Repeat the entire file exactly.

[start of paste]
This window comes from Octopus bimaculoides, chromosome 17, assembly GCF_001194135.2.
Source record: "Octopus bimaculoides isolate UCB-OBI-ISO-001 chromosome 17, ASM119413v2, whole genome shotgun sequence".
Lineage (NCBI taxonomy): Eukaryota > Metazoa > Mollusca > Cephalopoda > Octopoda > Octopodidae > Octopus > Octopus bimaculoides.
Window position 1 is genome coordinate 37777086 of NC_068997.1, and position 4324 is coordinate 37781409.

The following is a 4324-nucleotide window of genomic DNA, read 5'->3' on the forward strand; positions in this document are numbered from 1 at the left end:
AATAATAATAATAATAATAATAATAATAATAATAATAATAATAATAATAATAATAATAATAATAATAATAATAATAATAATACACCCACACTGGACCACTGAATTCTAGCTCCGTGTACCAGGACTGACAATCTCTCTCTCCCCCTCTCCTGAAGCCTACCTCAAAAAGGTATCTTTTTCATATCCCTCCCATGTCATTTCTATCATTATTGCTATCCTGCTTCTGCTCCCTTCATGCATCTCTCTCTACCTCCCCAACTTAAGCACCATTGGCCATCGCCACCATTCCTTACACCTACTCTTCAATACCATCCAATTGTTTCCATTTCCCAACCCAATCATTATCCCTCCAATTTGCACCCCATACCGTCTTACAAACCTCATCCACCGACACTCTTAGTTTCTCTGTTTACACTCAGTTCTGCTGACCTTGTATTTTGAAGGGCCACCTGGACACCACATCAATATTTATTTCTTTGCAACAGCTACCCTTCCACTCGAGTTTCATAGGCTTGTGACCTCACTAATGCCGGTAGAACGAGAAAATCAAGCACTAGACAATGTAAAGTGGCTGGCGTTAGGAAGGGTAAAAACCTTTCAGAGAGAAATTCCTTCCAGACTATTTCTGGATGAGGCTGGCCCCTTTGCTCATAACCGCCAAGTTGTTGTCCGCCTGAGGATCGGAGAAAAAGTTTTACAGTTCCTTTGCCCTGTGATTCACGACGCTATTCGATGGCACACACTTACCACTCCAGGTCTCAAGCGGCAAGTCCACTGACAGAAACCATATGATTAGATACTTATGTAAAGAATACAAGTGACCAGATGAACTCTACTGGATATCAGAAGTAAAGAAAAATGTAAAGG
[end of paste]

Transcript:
This window comes from Octopus bimaculoides, chromosome 17, assembly GCF_001194135.2.
Source record: "Octopus bimaculoides isolate UCB-OBI-ISO-001 chromosome 17, ASM119413v2, whole genome shotgun sequence".
Lineage (NCBI taxonomy): Eukaryota > Metazoa > Mollusca > Cephalopoda > Octopoda > Octopodidae > Octopus > Octopus bimaculoides.
Window position 1 is genome coordinate 37777086 of NC_068997.1, and position 4324 is coordinate 37781409.

The following is a 4324-nucleotide window of genomic DNA, read 5'->3' on the forward strand; positions in this document are numbered from 1 at the left end:
AATAATAATAATAATAATAATAATAATAATAATAATAATAATAATAATAATAATAATAATAATAATAATAATAATAATAATACACCCACACTGGACCACTGAATTCTAGCTCCGTGTACCAGGACTGACAATCTCTCTCTCCCCCTCTCCTGAAGCCTACCTCAAAAAGGTATCTTTTTCATATCCCTCCCATGTCATTTCTATCATTATTGCTATCCTGCTTCTGCTCCCTTCATGCATCTCTCTCTACCTCCCCAACTTAAGCACCATTGGCCATCGCCACCATTCCTTACACCTACTCTTCAATACCATCCAATTGTTTCCATTTCCCAACCCAATCATTATCCCTCCAATTTGCACCCCATACCGTCTTACAAACCTCATCCACCGACACTCTTAGTTTCTCTGTTTACACTCAGTTCTGCTGACCTTGTATTTTGAAGGGCCACCTGGACACCACATCAATATTTATTTCTTTGCAACAGCTACCCTTCCACTCGAGTTTCATAGGCTTGTGACCTCACTAATGCCGGTAGAACGAGAAAATCAAGCACTAGACAATGTAAAGTGGCTGGCGTTAGGAAGGGTAAAAACCTTTCAGAGAGAAATTCCTTCCAGACTATTTCTGGATGAGGCTGGCCCCTTTGCTCATAACCGCCAAGTTGTTGTCCGCCTGAGGATCGGAGAAAAAGTTTTACAGTTCCTTTGCCCTGTGATTCACGACGCTATTCGATGGCACACACTTACCACTCCAGGTCTCAAGCGGCAAGTCCACTGACAGAAACCATATGATTAGATACTTATGTAAAGAATACAAGTGACCAGATGAACTCTACTGGATATCAGAAGTAAAGAAAAATGTAAAGG